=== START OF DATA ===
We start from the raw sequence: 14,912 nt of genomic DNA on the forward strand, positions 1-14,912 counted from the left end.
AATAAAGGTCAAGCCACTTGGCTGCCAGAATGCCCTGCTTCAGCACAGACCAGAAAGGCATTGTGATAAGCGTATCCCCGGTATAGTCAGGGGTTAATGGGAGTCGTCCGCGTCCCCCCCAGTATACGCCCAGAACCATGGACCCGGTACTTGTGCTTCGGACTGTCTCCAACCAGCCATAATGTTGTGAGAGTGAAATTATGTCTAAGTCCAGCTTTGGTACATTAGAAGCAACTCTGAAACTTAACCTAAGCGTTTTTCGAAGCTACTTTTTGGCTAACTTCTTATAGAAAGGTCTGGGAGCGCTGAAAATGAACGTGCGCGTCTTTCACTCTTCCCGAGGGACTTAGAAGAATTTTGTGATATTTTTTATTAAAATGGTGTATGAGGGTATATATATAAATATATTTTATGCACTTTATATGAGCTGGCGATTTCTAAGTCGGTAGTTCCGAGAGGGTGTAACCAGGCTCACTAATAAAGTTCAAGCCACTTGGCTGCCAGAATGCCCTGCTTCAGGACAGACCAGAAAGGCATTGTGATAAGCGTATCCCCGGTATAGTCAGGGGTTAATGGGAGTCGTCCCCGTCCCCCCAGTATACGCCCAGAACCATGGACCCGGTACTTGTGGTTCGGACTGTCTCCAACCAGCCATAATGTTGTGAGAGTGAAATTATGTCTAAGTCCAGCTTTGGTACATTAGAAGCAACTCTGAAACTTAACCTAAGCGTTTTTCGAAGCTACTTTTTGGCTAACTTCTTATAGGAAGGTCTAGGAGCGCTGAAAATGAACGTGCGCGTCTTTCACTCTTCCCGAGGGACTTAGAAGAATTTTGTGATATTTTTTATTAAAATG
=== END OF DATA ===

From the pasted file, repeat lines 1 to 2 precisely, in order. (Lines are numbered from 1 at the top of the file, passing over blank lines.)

We start from the raw sequence: 14,912 nt of genomic DNA on the forward strand, positions 1-14,912 counted from the left end.
AATAAAGGTCAAGCCACTTGGCTGCCAGAATGCCCTGCTTCAGCACAGACCAGAAAGGCATTGTGATAAGCGTATCCCCGGTATAGTCAGGGGTTAATGGGAGTCGTCCGCGTCCCCCCCAGTATACGCCCAGAACCATGGACCCGGTACTTGTGCTTCGGACTGTCTCCAACCAGCCATAATGTTGTGAGAGTGAAATTATGTCTAAGTCCAGCTTTGGTACATTAGAAGCAACTCTGAAACTTAACCTAAGCGTTTTTCGAAGCTACTTTTTGGCTAACTTCTTATAGAAAGGTCTGGGAGCGCTGAAAATGAACGTGCGCGTCTTTCACTCTTCCCGAGGGACTTAGAAGAATTTTGTGATATTTTTTATTAAAATGGTGTATGAGGGTATATATATAAATATATTTTATGCACTTTATATGAGCTGGCGATTTCTAAGTCGGTAGTTCCGAGAGGGTGTAACCAGGCTCACTAATAAAGTTCAAGCCACTTGGCTGCCAGAATGCCCTGCTTCAGGACAGACCAGAAAGGCATTGTGATAAGCGTATCCCCGGTATAGTCAGGGGTTAATGGGAGTCGTCCCCGTCCCCCCAGTATACGCCCAGAACCATGGACCCGGTACTTGTGGTTCGGACTGTCTCCAACCAGCCATAATGTTGTGAGAGTGAAATTATGTCTAAGTCCAGCTTTGGTACATTAGAAGCAACTCTGAAACTTAACCTAAGCGTTTTTCGAAGCTACTTTTTGGCTAACTTCTTATAGGAAGGTCTAGGAGCGCTGAAAATGAACGTGCGCGTCTTTCACTCTTCCCGAGGGACTTAGAAGAATTTTGTGATATTTTTTATTAAAATG